MArch Unit 1 visited Milan during Enhancement Week at the end of October, on a field trip led by Dr Manolo Guerci and Peter Buš. During their visit, they explored numerous buildings and sites covering Byzantine, Gothic, Renaissance, 18th and 19th century and modernism. Interested in finding out more about their trip? Watch MArch Stage 5 student Andy Kong’s great short film.
Kent School of Architecture are hosting an MArch Open Afternoon from 3pm – 5pm on Tuesday 5th March 2019 in Studio C, Marlowe Building on the Canterbury campus.
If you are interested in studying on the MArch programme, or have already applied, and would like to find out more information about the course structure, unit system, entry requirements and would like an opportunity to speak with the MArch programme director, Michael Richards, please email email@example.com to book your place.
Kent School of Architecture are hosting an MArch Google Hangout with the MArch programme director, Michael Richards, on Tuesday 11th December at 12.00 – 13.00 GMT for all current and prospective applicants.
If you are interested in studying on the MArch programme for entry in September 2019, and would like to find out more information about the course structure, unit system, entry requirements and would like an opportunity to have your queries answered, then please email firstname.lastname@example.org to book onto this event.
We are pleased to announce that two of Kent’s architecture graduates, Steph Elward and Fergus Littlejohn, have had their work selected to be included in RIBA’s Fresh Perspectives Exhibition.
Fresh Perspectives is a display of recent student work from across the country in response to the theme of RIBA’s current exhibition in the Architecture Gallery, Disappear Here: On perspective and other kinds of space. Perspective is one of the enduring, fascinating and important concerns of architectural thinking, representation and practice. This new display is a celebration of the theme, drawing on some of the brightest work from architectural students and recent graduates.
Kent’s School of Architecture was one of just 13 schools selected from across the UK. Fresh Perspectives is now open for view and runs until the 29 September 2018 at the RIBA Practice Space, on the third floor at RIBA London, 66 Portland Place, London W1. https://www.architecture.com/whats-on/fresh-perspectives-student-show
MArch Unit 5 students will be presenting their innovative visions for the city of York at the York Festival of Ideas. The brief given for the exhibition was to; Design for Galactic Life on Earth: How can architectural intervention be used to initiate change? Each student has come up with their own proposal and these can be found on the York Festival of Ideas website.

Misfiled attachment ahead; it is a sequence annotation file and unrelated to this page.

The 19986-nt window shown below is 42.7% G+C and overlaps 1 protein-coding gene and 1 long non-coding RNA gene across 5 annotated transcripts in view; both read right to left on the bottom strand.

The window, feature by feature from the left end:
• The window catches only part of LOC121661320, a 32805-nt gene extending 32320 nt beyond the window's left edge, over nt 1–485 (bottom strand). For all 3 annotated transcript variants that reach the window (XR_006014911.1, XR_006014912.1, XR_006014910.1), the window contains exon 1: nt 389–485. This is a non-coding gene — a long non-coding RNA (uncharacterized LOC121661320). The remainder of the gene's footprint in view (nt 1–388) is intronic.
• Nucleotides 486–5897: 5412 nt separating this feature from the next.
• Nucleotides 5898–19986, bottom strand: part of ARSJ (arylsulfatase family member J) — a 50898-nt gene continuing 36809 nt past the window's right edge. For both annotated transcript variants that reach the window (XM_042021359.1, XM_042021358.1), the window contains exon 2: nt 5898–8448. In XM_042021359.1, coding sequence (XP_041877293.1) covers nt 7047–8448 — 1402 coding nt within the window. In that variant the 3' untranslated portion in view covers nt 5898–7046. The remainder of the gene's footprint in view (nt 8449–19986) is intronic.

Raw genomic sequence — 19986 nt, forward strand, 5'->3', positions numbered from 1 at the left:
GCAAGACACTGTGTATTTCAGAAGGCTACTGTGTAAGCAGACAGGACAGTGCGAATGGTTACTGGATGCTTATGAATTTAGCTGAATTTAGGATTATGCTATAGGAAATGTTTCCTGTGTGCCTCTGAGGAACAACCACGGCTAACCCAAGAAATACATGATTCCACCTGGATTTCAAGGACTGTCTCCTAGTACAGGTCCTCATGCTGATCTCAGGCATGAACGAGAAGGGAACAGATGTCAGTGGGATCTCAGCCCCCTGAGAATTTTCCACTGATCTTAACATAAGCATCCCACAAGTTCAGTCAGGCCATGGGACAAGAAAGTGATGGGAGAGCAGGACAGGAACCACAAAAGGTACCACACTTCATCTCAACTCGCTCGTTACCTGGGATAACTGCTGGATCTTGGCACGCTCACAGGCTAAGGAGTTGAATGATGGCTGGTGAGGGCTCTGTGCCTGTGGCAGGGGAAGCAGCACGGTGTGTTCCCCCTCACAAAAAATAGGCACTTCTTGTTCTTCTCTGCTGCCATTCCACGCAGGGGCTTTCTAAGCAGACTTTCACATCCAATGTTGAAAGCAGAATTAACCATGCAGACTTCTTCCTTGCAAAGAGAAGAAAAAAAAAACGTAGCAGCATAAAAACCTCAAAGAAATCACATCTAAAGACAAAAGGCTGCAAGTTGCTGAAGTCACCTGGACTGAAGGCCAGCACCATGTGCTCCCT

There will also be talks from speakers including;
- Alison Brooks, Alison Brooks Architects
- Clare Wright, Wright & Wright Architects
- Bob Allies, Allies and Morrison
- Timothy Ireland , Kent School of Architecture
- Sir Malcolm Grant, University of York
The festival is taking place on Sunday 17th June from 12pm to 6pm, admission is free and there is no need to book in advance.
Kent School of Architecture is delighted to announce a partnership with the British Council on the 2018 Venice Fellowships Programme which forms part of the British Pavilion at the 16th International Architecture Exhibition – La Biennale di Venezia. KSA will support three students to spend a month in Venice, conducting independent research and invigilating the exhibition, Island, curated by Caruso St John Architects working in collaboration with artist Marcus Taylor.
Students from the School of Architecture are given an exclusive opportunity to spend a month in Venice during one of the world’s most significant art and architecture exhibitions organised by La Biennale di Venezia, which will run from 26 May to 25 November 2018. They will be invigilating the British Pavilion and undertaking independent research projects while in Venice.
The Venice Fellowships Programme offers our students, graduates and researchers the opportunity to become actively involved in La Biennale di Venezia and gain first-hand experience of the British Pavilion, this year’s curators and their vision. We have selected some of our brightest students or most motivated researchers to Venice to embark on a unique personal and creative experience.
Professor Don Gray of Kent School of Architecture said, “Our students have benefitted from taking part in previous Biennales, and Kent School of Architecture is delighted to once again support the scheme and our talented students. The experience of stewarding the pavilion and undertaking independent research projects is a once in a lifetime opportunity.”